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Wild Mushroom Ragout and Cobbler
    Serves 6
For the mushroom ragout:
1 ounce (about 1 cup) dried porcini mushrooms
2 tablespoons olive oil
1 medium onion, chopped
4 garlic cloves, minced or pressed
1 pound mushrooms, cleaned, trimmed, and sliced 1/2 inch thick
1 pound oyster mushrooms, trimmed and torn into pieces if very large
1 tablespoon all-purpose flour
1 tablespoon soy sauce
1/2 cup fruity red wine, such as a Côtes du Rhone
2 teaspoons chopped fresh rosemary or 1 teaspoon crumbled dried
2 teaspoons chopped fresh sage
  Freshly ground pepper

Place the dried mushrooms in a pyrex measuring cup and pour on 2 cups boiling water. Let soak 30 minutes, while you prepare the other ingredients. Place a strainer over a bowl, line it with cheesecloth or paper towels, and drain the mushrooms. Squeeze the mushrooms over the strainer to extract all the flavorful juices. Then rinse the mushrooms, away from the bowl with the soaking liquid, until they are free of sand. Squeeze dry and set aside. If very large, chop coarsely. Measure out 1 1/2 cups of the soaking liquid and set aside.

Heat the olive oil in a large, heavy, nonstick skillet over medium heat and add the onion. Cook, stirring often, until tender, about 5 minutes. Add half the garlic, stir together for about 30 seconds, then add the mushrooms and about a teaspoon of salt. Cook, stirring often, until the mushrooms begin to soften and to sweat, about 5 minutes. Add the flour and continue to cook the mushrooms, stirring, until they have softened a little more and you can no longer see the flour, about 2 minutes. Add the reconstituted dried mushrooms, the soy sauce and the wine and turn the heat to high. Cook, stirring, until the liquid boils down and glazes the mushrooms, 5 to 10 minutes. Add the rosemary and sage, stir together, and stir in the mushroom soaking liquid. Bring to a simmer, add salt to taste, and cook over medium-high heat, stirring often, until the mixture the mushrooms are thoroughly tender and fragrant and the surrounding broth is thick and gravy-like, about 10 to 15 minutes. Remove from the heat, stir in some freshly ground pepper, taste and adjust salt. Set aside, preferably in the refrigerator, overnight.

*Advance preparation: The ragout can be made up to 3 or 4 days before you wish to serve it, either on its own or in the cobbler.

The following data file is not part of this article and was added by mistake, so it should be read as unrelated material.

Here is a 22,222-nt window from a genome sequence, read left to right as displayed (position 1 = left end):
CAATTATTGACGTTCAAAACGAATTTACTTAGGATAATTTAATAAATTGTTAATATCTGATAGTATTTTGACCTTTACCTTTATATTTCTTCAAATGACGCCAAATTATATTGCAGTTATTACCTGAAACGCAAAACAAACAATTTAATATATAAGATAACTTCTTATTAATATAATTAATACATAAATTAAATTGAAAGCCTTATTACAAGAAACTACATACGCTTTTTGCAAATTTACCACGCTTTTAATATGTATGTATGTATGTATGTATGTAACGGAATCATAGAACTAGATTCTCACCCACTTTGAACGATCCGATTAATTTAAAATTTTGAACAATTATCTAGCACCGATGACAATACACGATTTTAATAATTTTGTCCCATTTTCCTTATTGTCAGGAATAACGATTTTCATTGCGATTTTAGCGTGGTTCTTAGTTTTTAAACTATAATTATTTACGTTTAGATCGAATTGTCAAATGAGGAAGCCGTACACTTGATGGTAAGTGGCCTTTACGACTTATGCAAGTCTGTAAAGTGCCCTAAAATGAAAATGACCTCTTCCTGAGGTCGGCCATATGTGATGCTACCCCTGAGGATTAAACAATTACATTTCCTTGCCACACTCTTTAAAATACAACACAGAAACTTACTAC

For the cobbler:
1 cup whole wheat or whole wheat pastry flour
1 cup unbleached white flour
1 tablespoon baking powder
1/2 teaspoon baking soda
1/2 teaspoon salt
6 tablespoons cold unsalted butter
1/2 cup plain yogurt (nonfat is fine)
1/4 to 1/2 cup milk
1 egg, beaten

Oil or butter a 2-quart gratin or baking dish. Preheat the oven to 375 degrees F. Check mushroom seasonings one more time and adjust if necessary. Transfer to the prepared baking dish. Make the cobbler topping. Sift together the flours, baking powder, baking soda, and salt. Cut in the butter, with forks, your hands or in a food processor fitted with the steel blade. Stir together the yogurt and the smaller amount of milk, and add to the flour mixture. If it seems dry add the remaining milk as needed. Gather gently into a ball, then press or roll out to fit the baking dish, and cover the mushrooms; alternatively, drop by spoonfuls over the mushrooms. Slash in a few places with a sharp knife. Brush the top with beaten egg, then bake until golden, about 30 to 40 minutes.

*Advance preparation: The mushroom ragout can be made up to 4 days before assembling and baking the cobbler. The biscuit topping can be mixed up, shaped into a 1-inch thick round, wrapped in plastic and refrigerated overnight. The assembled cobbler can sit in the refrigerator for a few hours before baking.

Keeping time / Leftovers
The ragoût will be good for 5 days in the refrigerator. The cobbler will do fine as a leftover for a couple of days. Reheat in a low oven or microwave.


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